- Cultivate transformational relationships. A transactional relationship is a give-and-take relationship grounded in self-interest, whereas a transformational relationship focuses on building longevity and trust. Instead of talking to partners only when you want to ask for help (transactional), build an ongoing relationship and determine how both of your groups can contribute to the movement (transformational).
- Build strong allyship. Start by educating yourself and your group on the background of organizations representing impacted communities and the history of their movement. But don’t stop there. Next, commit to dismantling the abusive systems and institutionalized practices that have created inequity.
- Don’t parachute in. Parachuting is rushing into the advocacy sphere out of nowhere and taking an authoritative position over marginalized communities that are most impacted. For example, unless you’re talking to the groups that regularly work on immigrant rights and serve immigrant populations, you won’t know what they consider most important.
- Take an intersectional approach. Intersectionality refers to individuals experiencing multiple forms of discrimination or privilege that compound each other. It’s the idea that the experience of being a woman or of being black is different from the experience of being a black woman. When you are working with partners, be sure to intentionally consider how multiple identities can inform a struggle.
- Read our other resources to learn more about how to build local partnerships and how to ensure that those partnerships are inclusive:
A campaign plan is a blueprint that will help you stay organized and effective as you work to make an impact at the statehouse.
We’ve included a sample campaign plan for your use and modifications at Appendix 2 and encourage you to look through that—sometimes the best way to organize your own thoughts is to look at a rubric. But below are some tips as you plan.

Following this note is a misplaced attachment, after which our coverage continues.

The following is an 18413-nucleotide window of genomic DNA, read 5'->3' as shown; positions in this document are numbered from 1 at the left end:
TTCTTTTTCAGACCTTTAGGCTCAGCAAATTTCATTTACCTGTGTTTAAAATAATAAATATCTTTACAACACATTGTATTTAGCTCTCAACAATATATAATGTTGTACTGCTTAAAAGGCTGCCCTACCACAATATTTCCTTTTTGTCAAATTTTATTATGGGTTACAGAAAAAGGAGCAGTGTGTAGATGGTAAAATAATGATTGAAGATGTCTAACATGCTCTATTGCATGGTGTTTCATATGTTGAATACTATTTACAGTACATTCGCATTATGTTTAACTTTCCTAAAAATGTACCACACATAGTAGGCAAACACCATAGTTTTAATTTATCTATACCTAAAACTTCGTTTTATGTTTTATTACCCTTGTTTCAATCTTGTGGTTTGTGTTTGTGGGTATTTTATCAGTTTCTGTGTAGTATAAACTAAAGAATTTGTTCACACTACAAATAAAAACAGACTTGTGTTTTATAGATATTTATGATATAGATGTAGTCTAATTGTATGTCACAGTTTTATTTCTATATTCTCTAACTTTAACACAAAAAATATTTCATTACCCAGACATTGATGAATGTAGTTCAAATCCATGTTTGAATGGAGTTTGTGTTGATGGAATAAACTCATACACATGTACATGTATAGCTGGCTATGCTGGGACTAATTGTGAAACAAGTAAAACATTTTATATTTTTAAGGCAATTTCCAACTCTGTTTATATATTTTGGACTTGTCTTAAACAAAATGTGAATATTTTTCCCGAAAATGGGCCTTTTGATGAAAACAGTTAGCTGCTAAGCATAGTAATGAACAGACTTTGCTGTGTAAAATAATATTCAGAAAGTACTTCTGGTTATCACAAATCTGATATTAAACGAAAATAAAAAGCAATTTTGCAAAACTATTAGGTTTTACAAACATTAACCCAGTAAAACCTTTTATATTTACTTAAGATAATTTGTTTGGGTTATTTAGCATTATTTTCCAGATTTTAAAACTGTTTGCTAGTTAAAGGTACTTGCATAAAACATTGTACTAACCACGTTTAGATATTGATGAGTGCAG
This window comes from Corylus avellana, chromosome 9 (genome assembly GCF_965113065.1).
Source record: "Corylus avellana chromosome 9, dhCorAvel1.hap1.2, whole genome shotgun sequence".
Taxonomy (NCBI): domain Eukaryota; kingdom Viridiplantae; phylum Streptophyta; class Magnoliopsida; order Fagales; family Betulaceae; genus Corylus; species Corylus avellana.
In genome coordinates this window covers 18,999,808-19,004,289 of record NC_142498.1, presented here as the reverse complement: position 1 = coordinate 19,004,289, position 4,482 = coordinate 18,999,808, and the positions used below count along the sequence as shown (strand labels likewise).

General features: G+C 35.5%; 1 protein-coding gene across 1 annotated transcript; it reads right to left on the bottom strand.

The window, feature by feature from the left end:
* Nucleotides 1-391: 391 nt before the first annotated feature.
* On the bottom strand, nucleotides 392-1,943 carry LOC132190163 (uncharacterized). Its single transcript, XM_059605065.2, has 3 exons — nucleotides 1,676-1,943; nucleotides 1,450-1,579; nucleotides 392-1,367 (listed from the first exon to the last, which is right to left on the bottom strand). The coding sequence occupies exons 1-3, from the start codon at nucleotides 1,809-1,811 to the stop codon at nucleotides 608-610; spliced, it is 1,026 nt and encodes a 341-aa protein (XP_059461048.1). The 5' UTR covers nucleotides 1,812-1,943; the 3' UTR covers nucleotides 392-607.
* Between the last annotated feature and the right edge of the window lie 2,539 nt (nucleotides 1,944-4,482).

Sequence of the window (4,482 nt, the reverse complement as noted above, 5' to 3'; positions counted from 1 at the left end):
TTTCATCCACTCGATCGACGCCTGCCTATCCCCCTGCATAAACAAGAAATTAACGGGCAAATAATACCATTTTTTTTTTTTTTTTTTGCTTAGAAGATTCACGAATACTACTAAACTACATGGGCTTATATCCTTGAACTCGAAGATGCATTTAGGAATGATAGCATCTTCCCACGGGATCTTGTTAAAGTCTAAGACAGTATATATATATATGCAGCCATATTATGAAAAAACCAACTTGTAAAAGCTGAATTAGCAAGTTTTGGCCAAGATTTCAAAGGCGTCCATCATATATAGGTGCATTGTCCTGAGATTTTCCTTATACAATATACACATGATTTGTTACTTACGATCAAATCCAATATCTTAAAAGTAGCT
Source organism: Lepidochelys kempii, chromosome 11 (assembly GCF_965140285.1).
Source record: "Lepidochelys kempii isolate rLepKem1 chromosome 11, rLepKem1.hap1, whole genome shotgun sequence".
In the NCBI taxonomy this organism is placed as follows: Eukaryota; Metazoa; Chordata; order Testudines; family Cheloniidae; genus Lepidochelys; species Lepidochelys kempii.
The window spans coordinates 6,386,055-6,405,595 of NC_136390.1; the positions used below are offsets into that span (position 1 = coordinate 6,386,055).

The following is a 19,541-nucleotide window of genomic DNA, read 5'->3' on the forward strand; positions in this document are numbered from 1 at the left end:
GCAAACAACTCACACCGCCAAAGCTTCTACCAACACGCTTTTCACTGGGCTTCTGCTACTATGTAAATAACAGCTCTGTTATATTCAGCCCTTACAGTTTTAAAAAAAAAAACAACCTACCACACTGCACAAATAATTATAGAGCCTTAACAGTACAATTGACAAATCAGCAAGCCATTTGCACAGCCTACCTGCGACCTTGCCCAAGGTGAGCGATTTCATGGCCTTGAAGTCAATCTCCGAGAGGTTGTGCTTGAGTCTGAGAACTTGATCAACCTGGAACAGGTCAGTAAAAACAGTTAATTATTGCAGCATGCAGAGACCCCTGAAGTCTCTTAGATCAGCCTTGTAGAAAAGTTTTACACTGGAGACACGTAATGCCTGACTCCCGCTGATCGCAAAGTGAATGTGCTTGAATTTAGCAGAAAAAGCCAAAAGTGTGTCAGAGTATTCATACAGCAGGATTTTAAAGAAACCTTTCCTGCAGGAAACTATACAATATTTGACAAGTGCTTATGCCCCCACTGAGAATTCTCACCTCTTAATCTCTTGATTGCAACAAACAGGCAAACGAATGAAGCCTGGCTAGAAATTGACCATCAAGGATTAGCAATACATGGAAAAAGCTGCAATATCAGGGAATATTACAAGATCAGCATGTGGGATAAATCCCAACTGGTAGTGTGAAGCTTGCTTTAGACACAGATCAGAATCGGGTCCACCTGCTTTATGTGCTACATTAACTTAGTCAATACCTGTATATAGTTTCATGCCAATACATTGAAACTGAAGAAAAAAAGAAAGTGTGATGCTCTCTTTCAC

Be realistic: you can’t do it all
In the current political climate (and unfortunately even longer in Texas), it feels like every value we care about is under attack — but we have to be intentional in deciding how to fight back. A big challenge for new advocates in Texas can be simply choosing what legislation to work on when it’s impossible to work on everything.
Prioritize and Make a Small List
You’ll need to prioritize in order to maximize your impact. Even for a group of 20, this usually means selecting only one or two bills or specific policy priorities to organize around.
Start by creating consensus around the issues your state’s Indivisible groups care about; then, identify what bills have been introduced around those issues and where you can have most impact—this may mean you can be effective in helping to get the bill passed, lift up the public profile of an issue, or otherwise be part of a long-term strategic effort.
When doing this, it is very important to connect with aligned issue-based groups that can provide insight into where you can be most helpful and already-existing efforts.
“Immigration” or “Heath Care” is not an actionable priority. Instead, pick an already-existing bill (“Rep. Smith’s bill, H.B. 4”) or a specific policy proposal (more funding for postpartum depression treatment for low-income women).
This can be very hard to do, but it is essential to be specific or success will be out of reach.
Building a strategy
After you select your bills or issues to prioritize, you’ll develop your overall vision for your advocacy campaign.
1. Define your goal.
It’s important to be explicit about your goal. Is your goal to get a bill passed? Is your goal to stop a bill from being passed? Is your goal to move the bill and the conversation around a specific issue forward in a multi-year effort (perhaps through media attention or even just getting a bill through committee?) This last one will likely be a big part of some Texas Indivisibles’ strategy.
Though specific goals will vary, there’s a convenient way to think about each goal you set to make sure you’re planning for success. SMART is an easy acronym to think about your goals:
- Specific: straightforward and simple.
- Measurable: include a metric to determine success that can be either qualitative or quantitative.
- Attainable: goals can be lofty, but should remain achievable in that you have the power to make it happen.
- Realistic: similar to attainable, make sure your goal is something you can feasibly work toward
- Time-bound: include a specific frame of time (which can be a specific date or a general timeframe such as “before the end of session” or “before the start of session”) that the goal is accomplished within.
You can have more than one goal at a time, but make sure you’re intentional in setting each goal, and that you are setting your group up for success by not having too many goals at once.